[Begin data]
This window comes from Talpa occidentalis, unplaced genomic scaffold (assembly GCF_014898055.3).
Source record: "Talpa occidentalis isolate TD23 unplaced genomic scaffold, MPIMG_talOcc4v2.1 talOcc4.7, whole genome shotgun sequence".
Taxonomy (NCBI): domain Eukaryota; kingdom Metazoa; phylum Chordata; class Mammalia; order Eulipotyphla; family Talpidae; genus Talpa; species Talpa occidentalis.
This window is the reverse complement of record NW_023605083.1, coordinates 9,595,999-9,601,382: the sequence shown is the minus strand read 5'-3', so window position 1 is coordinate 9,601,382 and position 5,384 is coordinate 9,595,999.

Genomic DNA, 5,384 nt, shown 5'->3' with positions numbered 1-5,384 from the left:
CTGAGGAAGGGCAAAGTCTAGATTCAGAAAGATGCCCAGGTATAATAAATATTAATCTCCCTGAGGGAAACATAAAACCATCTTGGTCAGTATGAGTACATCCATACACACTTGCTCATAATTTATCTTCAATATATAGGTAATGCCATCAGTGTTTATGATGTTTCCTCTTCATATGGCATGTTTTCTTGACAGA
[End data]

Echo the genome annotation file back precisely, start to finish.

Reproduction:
This window comes from Talpa occidentalis, unplaced genomic scaffold (assembly GCF_014898055.3).
Source record: "Talpa occidentalis isolate TD23 unplaced genomic scaffold, MPIMG_talOcc4v2.1 talOcc4.7, whole genome shotgun sequence".
Taxonomy (NCBI): domain Eukaryota; kingdom Metazoa; phylum Chordata; class Mammalia; order Eulipotyphla; family Talpidae; genus Talpa; species Talpa occidentalis.
This window is the reverse complement of record NW_023605083.1, coordinates 9,595,999-9,601,382: the sequence shown is the minus strand read 5'-3', so window position 1 is coordinate 9,601,382 and position 5,384 is coordinate 9,595,999.

Genomic DNA, 5,384 nt, shown 5'->3' with positions numbered 1-5,384 from the left:
CTGAGGAAGGGCAAAGTCTAGATTCAGAAAGATGCCCAGGTATAATAAATATTAATCTCCCTGAGGGAAACATAAAACCATCTTGGTCAGTATGAGTACATCCATACACACTTGCTCATAATTTATCTTCAATATATAGGTAATGCCATCAGTGTTTATGATGTTTCCTCTTCATATGGCATGTTTTCTTGACAGA